The way we interact with our phones is always changing. Back in the old days, we pressed buttons. Then we prodded touchscreens. Now it's all about getting us to talk to them.
So far, this isn't really working, so Huawei’s going for a different angle with the Huawei Mate S.
As well as being packed with more gestures than a sign language manual, it’s the first phone we’ve used to offer a Force Touch touchscreen, meaning it can tell between hard prods and light caresses. And a good deal in-between.
Force Touch or no Force Touch?
First, though, it’s full disclosure time. While the Huawei Mate S’s most interesting feature is that pressure-sensitive screen, the version we saw didn’t have one. Nor will most Mate Ss, by the sound of it.
Force Touch is only going to feature in the super-luxury version of the Huawei Mate S, which will cost an absolute bomb given the standard 32GB and 64GB versions cost €549 (RM2580) and €649 (RM3050) a piece. Even with a normal screen, they’re pretty pricey.
So is the Huawei Mate S worth caring about without Force Touch packed-in? Well yes, actually, we think it is.
For starters, it’s easily one of the best-looking, best-feeling phones Huawei has ever produced.
The Huawei Mate S has an all-metal body with carefully bevelled edges to take away the hard feel that comes with a more angular design. It’s smooth, it’s thin, it’s fairly light. And it’s also pretty easy to handle for a phone with a 5.5in screen. There’s barely any bezel to the left and right of the Mate S's display either, which all helps make it special.
The design is based on that of the Huawei Ascend Mate 7, just about the only decent rear finger scanner out there. It seems pretty responsive, and has way more uses than your average scanner.
So, where most scanners can't do much validate payments and your identity, this one can be used to flick through your photos and even as a selfie shutter.
I’ll admit it: I tried the selfie shutter at the request of one of Huawei’s reps, and failed to get it to work on several attempts, fumbling with the thing like an even less funny Mr Bean rip-off. But that was probably just user error: the Mate 7’s scanner is great and this seems like similar tech, turbo-charged with even more uses.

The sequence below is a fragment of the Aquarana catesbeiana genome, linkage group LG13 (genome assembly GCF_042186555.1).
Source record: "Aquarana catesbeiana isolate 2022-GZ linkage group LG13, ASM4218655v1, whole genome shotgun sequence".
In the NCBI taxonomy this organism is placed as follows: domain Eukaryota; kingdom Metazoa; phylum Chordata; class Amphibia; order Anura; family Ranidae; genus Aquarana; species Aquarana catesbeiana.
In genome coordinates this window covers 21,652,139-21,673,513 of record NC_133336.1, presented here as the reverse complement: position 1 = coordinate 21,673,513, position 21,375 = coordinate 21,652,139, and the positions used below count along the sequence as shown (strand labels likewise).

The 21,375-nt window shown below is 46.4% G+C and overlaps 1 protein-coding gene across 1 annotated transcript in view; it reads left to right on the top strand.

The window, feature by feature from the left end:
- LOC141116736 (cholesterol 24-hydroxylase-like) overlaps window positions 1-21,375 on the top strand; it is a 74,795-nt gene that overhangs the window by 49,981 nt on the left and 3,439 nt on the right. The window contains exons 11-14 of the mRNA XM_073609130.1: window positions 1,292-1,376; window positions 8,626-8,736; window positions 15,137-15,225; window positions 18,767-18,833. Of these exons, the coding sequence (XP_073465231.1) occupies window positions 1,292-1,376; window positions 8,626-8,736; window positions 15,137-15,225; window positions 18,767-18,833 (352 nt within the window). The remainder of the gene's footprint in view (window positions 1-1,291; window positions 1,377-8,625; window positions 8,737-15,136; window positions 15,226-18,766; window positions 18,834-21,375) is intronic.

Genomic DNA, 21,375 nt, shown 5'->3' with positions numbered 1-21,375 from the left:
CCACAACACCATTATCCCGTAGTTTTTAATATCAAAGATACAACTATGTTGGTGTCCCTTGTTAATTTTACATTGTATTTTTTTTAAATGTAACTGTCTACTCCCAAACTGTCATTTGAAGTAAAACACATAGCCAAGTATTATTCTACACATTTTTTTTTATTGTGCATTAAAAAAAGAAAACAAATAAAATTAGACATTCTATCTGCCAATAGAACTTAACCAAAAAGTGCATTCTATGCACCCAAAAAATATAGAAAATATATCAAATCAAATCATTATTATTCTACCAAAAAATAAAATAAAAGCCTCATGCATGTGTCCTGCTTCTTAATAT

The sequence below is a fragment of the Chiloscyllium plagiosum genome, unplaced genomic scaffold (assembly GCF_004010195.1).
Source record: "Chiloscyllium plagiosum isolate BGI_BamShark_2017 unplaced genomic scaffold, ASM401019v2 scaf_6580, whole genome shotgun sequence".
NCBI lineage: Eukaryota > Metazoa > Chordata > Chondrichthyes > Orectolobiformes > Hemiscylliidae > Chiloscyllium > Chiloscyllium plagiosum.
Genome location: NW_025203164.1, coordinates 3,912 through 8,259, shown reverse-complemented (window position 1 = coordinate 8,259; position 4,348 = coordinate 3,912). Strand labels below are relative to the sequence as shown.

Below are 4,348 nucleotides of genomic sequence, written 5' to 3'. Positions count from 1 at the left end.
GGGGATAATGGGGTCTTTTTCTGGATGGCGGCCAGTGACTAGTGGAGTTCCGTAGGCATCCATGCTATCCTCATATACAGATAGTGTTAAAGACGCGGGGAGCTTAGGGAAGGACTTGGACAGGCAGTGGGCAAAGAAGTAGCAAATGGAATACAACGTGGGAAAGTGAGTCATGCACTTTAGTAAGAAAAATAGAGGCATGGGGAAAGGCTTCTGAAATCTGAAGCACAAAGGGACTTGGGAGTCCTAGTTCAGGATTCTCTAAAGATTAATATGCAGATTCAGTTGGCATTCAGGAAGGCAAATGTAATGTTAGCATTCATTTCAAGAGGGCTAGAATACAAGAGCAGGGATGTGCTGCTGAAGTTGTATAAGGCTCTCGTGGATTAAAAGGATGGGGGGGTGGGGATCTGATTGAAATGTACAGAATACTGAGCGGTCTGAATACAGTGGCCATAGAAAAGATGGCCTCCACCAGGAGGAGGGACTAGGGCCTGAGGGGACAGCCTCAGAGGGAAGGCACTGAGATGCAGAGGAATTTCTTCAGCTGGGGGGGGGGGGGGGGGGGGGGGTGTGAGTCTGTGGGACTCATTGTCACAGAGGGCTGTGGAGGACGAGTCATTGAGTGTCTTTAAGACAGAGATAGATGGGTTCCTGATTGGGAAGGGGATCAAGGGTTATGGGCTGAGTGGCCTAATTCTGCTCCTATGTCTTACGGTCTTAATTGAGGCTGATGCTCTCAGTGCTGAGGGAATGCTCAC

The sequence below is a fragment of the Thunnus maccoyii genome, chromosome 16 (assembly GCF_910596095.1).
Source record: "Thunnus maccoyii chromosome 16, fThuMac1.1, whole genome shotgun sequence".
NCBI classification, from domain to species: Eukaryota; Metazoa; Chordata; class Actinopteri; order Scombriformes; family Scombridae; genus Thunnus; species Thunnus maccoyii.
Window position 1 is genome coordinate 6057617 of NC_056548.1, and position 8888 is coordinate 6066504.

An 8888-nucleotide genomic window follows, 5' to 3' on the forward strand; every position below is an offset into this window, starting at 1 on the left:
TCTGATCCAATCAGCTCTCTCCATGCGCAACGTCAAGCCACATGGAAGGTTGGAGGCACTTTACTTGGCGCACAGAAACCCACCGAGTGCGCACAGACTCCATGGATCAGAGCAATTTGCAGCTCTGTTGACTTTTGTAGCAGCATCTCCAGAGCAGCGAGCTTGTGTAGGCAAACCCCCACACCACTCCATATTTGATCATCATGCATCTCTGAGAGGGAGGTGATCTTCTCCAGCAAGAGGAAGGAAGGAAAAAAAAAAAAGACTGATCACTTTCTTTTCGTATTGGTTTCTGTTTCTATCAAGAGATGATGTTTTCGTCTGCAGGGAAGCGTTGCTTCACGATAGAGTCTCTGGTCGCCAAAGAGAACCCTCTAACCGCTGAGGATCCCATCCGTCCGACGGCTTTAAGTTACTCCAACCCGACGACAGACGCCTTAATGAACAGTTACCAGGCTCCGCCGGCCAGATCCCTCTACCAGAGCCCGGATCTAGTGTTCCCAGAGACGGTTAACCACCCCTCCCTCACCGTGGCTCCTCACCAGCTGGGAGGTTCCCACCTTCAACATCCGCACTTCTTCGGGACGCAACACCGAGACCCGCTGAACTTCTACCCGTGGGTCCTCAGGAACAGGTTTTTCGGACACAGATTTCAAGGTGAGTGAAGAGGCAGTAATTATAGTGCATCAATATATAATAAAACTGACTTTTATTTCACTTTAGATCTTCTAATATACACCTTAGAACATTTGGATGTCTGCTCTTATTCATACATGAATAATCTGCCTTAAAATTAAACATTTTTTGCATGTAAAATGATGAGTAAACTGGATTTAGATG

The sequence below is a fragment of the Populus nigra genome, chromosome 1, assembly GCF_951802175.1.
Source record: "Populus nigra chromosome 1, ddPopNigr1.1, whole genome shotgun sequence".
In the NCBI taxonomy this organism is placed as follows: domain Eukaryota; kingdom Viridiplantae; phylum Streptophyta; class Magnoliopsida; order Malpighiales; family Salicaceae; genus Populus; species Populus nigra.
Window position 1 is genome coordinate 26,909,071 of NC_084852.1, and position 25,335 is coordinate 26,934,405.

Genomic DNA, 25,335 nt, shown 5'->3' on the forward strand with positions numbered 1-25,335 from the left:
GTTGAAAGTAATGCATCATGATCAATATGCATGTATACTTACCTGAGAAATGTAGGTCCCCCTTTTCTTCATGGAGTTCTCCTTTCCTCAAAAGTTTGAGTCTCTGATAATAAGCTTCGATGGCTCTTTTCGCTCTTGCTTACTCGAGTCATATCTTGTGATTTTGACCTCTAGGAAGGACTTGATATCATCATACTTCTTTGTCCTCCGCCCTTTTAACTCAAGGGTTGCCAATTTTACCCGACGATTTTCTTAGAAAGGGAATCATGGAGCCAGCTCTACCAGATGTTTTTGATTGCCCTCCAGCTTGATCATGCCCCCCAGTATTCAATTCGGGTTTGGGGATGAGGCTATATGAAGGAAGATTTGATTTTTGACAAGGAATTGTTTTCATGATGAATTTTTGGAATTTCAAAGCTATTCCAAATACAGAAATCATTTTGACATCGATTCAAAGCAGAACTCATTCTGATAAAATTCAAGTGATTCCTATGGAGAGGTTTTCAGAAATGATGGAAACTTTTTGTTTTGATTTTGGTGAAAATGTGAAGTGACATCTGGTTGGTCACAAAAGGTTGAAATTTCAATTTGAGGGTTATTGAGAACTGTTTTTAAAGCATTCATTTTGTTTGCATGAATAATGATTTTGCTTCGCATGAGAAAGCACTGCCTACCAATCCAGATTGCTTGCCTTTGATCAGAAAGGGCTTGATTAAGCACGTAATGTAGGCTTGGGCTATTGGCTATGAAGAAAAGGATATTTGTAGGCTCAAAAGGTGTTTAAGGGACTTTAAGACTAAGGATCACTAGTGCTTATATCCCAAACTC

Full of Emotions
The screen is strong too. The Huawei Mate S has a 5.5in 1080p AMOLED display, a bit of a departure for Huawei, which normally uses LCD screens in its phones.
The display looks good, although as is the standard for Huawei, it seems to have dumped a pretty gross-looking theme on top of the software. The EmotionUI software is a bit contentious at the best of times, but the ‘makeovers’ Huawei gives some of its top phones do it no favours.
The bit that sticks in some people’s craws about EmotionUI is that it gets rid of the separate apps menu, putting everything on a series of homescreens a bit like iOS. It’s much better than it used to be and after using it for years on and off, I’ve grown used to its quirks. But you do need to go through some of that process yourself on first using it.
On the plus side, I didn’t notice any of the lagginess that used to plague some Huawei phones. That would be pretty disappointing given the Mate S’s specs. It’s an octa-core Kirin 935 processor phone with 3GB RAM. The Kirin series comes from a company called HiSilicon, which is actually a Huawei sub-brand - so it’s keeping it in the family. Is it a Snpdragon 810 or Exynos 7420 killer? We’ll see later.
A clear shot
The Mate S takes the knuckle-gestures of the Huawei P8 to the next level here. That's right: gestures that only work with your knuckles. Where once they were just for screen-grabbing parts of the display, you can now use them to switch between apps. I can’t honestly imagine ever doing so though. Gadget fans are still ripe for ridicule at the best of times: let’s not make it even worse.
Despite packing-in obvious exterior tech such as the fingerprint scanner and Force Touch display layer, the Mate S’s camera sounds pretty similar to that of the Huawei P8. You get a 13-megapixel sensor with an RGBW layout, packing in an extra white sub pixel to get you better low-light performance.
It’s a stabilised system with a decent f/2.0 lens. Aside from the whole embarrassing selfie-snapping debacle I didn’t get to try out the camera properly. We’ll leave that for the full review.
Not quite as it appears
Yep, we’re going to have to leave quite a lot for our proper review this time, but what we’re left with are some mostly positive first impressions.
The Huawei Mate S feels pretty great, gets you a large screen that doesn’t make the phone feel super-turbo huge, and while we’d never buy one of these phones for the gesture-heavy approach, they’re all blissfully easy to ignore.
So, is the Force Touch aspect a bit of a red herring? At the moment, yes. It looks as though Huawei was desperate to get in on this technology in a phone before Apple — potentially — does so on 9 September with the iPhone 6S.